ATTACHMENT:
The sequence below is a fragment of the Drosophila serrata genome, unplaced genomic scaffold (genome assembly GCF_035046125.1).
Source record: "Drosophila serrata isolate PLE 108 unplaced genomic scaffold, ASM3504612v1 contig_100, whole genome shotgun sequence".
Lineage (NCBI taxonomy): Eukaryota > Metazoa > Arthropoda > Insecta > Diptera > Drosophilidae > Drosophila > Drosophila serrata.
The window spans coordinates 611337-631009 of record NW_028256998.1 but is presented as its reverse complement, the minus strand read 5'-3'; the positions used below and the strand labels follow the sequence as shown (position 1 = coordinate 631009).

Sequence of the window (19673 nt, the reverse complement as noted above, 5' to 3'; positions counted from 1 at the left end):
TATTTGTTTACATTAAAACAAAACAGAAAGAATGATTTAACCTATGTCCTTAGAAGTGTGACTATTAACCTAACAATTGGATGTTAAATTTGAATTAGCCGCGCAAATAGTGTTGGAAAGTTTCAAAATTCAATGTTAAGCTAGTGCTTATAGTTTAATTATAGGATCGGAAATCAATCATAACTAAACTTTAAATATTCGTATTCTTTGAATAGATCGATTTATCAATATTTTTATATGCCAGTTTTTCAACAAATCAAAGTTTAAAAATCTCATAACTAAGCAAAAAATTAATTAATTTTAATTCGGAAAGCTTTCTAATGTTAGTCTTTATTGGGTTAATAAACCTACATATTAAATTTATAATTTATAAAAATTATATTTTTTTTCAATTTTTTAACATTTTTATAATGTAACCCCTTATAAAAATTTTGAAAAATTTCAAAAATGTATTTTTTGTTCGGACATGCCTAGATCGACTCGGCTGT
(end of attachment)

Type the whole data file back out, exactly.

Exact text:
The sequence below is a fragment of the Drosophila serrata genome, unplaced genomic scaffold (genome assembly GCF_035046125.1).
Source record: "Drosophila serrata isolate PLE 108 unplaced genomic scaffold, ASM3504612v1 contig_100, whole genome shotgun sequence".
Lineage (NCBI taxonomy): Eukaryota > Metazoa > Arthropoda > Insecta > Diptera > Drosophilidae > Drosophila > Drosophila serrata.
The window spans coordinates 611337-631009 of record NW_028256998.1 but is presented as its reverse complement, the minus strand read 5'-3'; the positions used below and the strand labels follow the sequence as shown (position 1 = coordinate 631009).

Sequence of the window (19673 nt, the reverse complement as noted above, 5' to 3'; positions counted from 1 at the left end):
TATTTGTTTACATTAAAACAAAACAGAAAGAATGATTTAACCTATGTCCTTAGAAGTGTGACTATTAACCTAACAATTGGATGTTAAATTTGAATTAGCCGCGCAAATAGTGTTGGAAAGTTTCAAAATTCAATGTTAAGCTAGTGCTTATAGTTTAATTATAGGATCGGAAATCAATCATAACTAAACTTTAAATATTCGTATTCTTTGAATAGATCGATTTATCAATATTTTTATATGCCAGTTTTTCAACAAATCAAAGTTTAAAAATCTCATAACTAAGCAAAAAATTAATTAATTTTAATTCGGAAAGCTTTCTAATGTTAGTCTTTATTGGGTTAATAAACCTACATATTAAATTTATAATTTATAAAAATTATATTTTTTTTCAATTTTTTAACATTTTTATAATGTAACCCCTTATAAAAATTTTGAAAAATTTCAAAAATGTATTTTTTGTTCGGACATGCCTAGATCGACTCGGCTGT